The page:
- You, like many people, are exploiting the ambiguity of terminology. While "U.F.O." originally meant a flying "object" that was merely "unidentified", it common parlance it has become synonymous with extraterrestrial spaceships and so forth. --Ed Poor Talk 16:09, 3 April 2008 (EDT)
- Carter saw something in 1969, even before becoming Gov of Georgia. He was being completely honest about his experience, wanting to later express his full support of a better understanding of mysterious phenomona. As President, he, like presidents since, have supported missions (he even placed a message on a Voyager expedition) to places far beyond the Moon. I know of no place he, like Sagan, said that there "must" be life out there. His message on the Voyager was really symbolic more than an actual "message" to LGMs. If you have supporting documentation, then please post it and I'll stand corrected. Otherwise, this article unjustly ridicules Carter for his desire to be honest about seeing something and trying to keep the government open and honest in its investigations of other sightings.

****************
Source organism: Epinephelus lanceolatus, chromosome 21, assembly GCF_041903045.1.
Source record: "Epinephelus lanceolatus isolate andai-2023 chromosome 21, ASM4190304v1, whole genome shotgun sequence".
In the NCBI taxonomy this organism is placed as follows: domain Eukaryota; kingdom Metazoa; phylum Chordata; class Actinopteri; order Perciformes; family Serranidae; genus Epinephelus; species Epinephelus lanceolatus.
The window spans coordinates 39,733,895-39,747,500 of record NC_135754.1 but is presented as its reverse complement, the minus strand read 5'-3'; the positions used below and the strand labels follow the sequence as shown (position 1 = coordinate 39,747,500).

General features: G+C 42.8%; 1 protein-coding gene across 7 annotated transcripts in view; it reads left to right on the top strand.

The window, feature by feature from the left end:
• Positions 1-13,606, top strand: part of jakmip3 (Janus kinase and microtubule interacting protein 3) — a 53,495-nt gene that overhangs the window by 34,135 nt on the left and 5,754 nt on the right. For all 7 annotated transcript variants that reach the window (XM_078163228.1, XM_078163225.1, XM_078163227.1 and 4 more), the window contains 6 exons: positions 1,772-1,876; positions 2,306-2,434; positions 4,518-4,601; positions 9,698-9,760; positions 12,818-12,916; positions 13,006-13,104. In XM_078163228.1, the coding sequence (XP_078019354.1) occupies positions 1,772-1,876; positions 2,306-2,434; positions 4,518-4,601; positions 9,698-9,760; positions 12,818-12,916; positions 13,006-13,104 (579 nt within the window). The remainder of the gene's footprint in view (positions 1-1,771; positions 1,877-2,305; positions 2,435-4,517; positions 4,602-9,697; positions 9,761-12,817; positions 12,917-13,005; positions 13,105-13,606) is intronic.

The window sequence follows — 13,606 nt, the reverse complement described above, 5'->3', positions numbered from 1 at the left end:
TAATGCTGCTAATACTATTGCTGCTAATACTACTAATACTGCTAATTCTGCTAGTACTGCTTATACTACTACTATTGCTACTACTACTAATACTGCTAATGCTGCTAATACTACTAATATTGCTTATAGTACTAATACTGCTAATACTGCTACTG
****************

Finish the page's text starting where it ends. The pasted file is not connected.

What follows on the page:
- It is incorrect to imply that support of the space program, including exploratory missions, constituted an opinion that LGM "must" exist and we must spend billions to find them. There are plenty of legit reasons to explore space, the oceans, and other areas we don't know much about, and many believe that much of that is worthy of government support.
- And lastly, there is nothing inherently "liberal" about UFO sightings or their investigations.CPlantin 17:16, 3 April, 2008 (CDT)